Do you enjoy winter sports? Do you participate in any, or are you a spectator like me? Frankly, I must admit that I prefer to watch them from the comfort of a warm chair in a cozily heated room. But perhaps if a sinfully handsome Regency buck were to entice me, I might be willing to go out and play in the snow. Happy New Year to everyone!

Detail from a Scottish painting (anonymous) showing curling, c. 1700 (Traquair Charitable Trust)

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The Myth and Mythos of Merrie England

I’ve never written a holiday novel or novella, but I have written books that include Christmas, and it’s fun to look and see what traditions that are familiar to us now would also have been familiar to my characters. Sometimes, the answers are surprising. I turned, as I often do, to THE ENGLISH YEAR by Steven Roud. A lot of what we associate with Christmas now is decidedly Victorian, and was built upon a mythos of a “Merrie England” that never existed. But if you dig back, there are LOTS of local traditions that fell by the wayside during the industrialization of England (as people moved away from home, they didn’t practice their traditions which would have been strange to their new neighbors, and didn’t adopt those of their new homes, as they were strange to them). But those of us who write in the 18th century and the early 19th century can still draw on those local traditions. And those writing in the Victorian era can make hay with the reinvention of that “Merrie England” to which most of our current Christmas traditions harken back. If your book is set post 1847, you can even have Christmas Crackers!

Yule Log with bands by Roger Griffith
Wikimedia Commons

Many places had traditional dances, murmmers, plays, wassails, etc. A book like Roud’s is great for researching these local festivities, as is Wikipedia. And there is always the Yule log. Not writing someone in a grand house with a giant fireplace? Perhaps “the ashen faggot” is more their speed? A bundle of twigs around a larger log, all held together with fresh/green branches (willow was also used). People would sit around and sing carols and cheer when the “withes” burst. Cider would be passed and drunk as the bands broke, and in some traditions, the bands were assigned to girls, prediction who would marry first. I can see lots of fun being had with this in a village hall or a more modest home.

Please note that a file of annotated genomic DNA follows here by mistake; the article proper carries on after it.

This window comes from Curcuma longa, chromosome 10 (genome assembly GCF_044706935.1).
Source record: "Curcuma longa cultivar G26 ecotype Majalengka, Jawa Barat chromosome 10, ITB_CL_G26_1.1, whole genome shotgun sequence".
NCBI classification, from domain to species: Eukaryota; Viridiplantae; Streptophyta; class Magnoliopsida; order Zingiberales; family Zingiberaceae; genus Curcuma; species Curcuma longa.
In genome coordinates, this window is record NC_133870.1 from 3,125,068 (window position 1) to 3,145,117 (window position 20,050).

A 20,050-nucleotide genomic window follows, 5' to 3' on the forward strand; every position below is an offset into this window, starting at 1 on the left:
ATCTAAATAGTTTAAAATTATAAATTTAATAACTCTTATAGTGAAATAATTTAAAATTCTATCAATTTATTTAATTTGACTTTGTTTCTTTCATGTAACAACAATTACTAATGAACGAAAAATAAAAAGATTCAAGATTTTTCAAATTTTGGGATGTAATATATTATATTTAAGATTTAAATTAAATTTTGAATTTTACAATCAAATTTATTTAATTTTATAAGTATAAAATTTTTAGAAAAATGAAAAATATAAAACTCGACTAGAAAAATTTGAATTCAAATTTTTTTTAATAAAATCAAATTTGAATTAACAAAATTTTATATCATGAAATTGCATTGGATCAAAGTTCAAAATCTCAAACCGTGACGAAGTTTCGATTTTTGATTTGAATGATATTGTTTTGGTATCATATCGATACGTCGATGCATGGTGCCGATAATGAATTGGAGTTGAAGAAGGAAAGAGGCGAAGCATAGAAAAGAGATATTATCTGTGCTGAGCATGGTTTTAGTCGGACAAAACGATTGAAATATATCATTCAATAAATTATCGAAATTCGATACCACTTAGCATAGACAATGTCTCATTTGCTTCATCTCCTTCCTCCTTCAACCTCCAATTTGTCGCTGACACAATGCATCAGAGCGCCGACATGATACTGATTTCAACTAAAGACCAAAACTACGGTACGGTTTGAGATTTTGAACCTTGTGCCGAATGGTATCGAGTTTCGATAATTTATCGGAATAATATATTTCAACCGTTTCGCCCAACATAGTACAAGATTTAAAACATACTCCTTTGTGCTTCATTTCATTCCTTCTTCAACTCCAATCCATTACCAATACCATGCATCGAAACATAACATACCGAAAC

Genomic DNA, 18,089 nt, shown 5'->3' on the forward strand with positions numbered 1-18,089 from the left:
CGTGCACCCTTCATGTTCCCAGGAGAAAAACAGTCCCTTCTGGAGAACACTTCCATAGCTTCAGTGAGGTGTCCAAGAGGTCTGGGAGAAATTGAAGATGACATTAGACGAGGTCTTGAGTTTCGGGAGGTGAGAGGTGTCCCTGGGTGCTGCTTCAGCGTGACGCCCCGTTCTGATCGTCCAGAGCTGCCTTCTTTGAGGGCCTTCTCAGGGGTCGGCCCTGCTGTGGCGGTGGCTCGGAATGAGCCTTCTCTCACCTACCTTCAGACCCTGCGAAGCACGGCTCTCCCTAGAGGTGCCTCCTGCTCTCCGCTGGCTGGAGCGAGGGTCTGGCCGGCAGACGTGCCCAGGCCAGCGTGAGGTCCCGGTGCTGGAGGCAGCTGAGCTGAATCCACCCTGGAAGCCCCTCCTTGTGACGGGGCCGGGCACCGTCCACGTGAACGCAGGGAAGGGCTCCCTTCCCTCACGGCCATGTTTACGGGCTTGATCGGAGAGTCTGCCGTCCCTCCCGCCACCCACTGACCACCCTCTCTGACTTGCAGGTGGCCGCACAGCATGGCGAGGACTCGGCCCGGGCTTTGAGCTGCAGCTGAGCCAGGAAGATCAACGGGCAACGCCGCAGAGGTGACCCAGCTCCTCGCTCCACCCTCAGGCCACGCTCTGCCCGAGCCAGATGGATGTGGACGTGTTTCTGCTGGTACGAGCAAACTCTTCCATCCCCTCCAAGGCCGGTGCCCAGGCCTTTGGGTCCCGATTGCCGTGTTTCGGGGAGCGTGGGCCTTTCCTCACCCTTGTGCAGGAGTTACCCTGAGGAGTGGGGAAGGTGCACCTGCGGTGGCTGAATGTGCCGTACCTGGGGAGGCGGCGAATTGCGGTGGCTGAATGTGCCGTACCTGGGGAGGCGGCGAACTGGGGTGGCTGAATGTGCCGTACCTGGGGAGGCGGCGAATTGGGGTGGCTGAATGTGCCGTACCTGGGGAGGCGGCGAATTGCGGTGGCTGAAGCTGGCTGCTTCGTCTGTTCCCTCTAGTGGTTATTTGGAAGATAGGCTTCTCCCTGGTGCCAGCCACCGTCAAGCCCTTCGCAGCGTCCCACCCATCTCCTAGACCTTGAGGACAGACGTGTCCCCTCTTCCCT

In places with a church with bells, someone (or a team of someones) might have been found “ringing the devil’s knell” on Christmas Eve. There must be one ring (about every two seconds) for every year since Christ’s birth, timed to end at Midnight. This is something you can do in any setting.

Decorations. Historically, they were not put up early as we do now. That was considered unlucky. And they usually consisted only of greenery and candles (anything that was evergreen could be used, but of course holly and mistletoe were popular). Mistletoe, then as now, was a kissing game, but you had to pluck a berry off the ball of mistletoe for each kiss and when the berries were gone, so were the kisses.

Trees. Yes, it is commonly asserted that Christmas trees were introduced by Prince Albert in the late 1840s, and that’s certainly when they spread to the masses, but they were introduced much earlier by other Germans who immigrated (including Queen Charlotte). Charles Greville noted one in 1829, that the Princess Lieven had three large trees in pots put upon a table, lit with small candles, and surround by gifts for the children.

Do you have a favorite Christmas tradition or a favorite Christmas romance? I think mine is the way my parents always wrapped our presents from “Santa” in white tissue paper with real cloth tartan ribbon. It was very “Merrie England” and “Ye Old Christmas, and I absolutely adored it. I think this Christmas I’ll start doing that for my niece and nephew.

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Regency Winter Sports -Part 1

Nothing like a little snow to get one in the mood for winter. I’ve been researching winter activities –not for my current wip, unfortunately, but research is never wasted!! You may find a few things surprising. I did!

I’m pretty sure that snowball fights date back to the very first human experience of snow, and possibly building snow sculptures does, too –what do you think? But many of the other winter activities that we now take for granted developed very specifically in relation to weather and geography in certain locales. Not surprising is the fact that because so much of England had relatively mild winters during the Regency, many of the “winter sports” that we think of today were not so widespread there during the early 19th century. And it turns out that those enterprising Victorians were the ones who started organizing sports, adding things like rules(!!) and formal competitions, for the most part.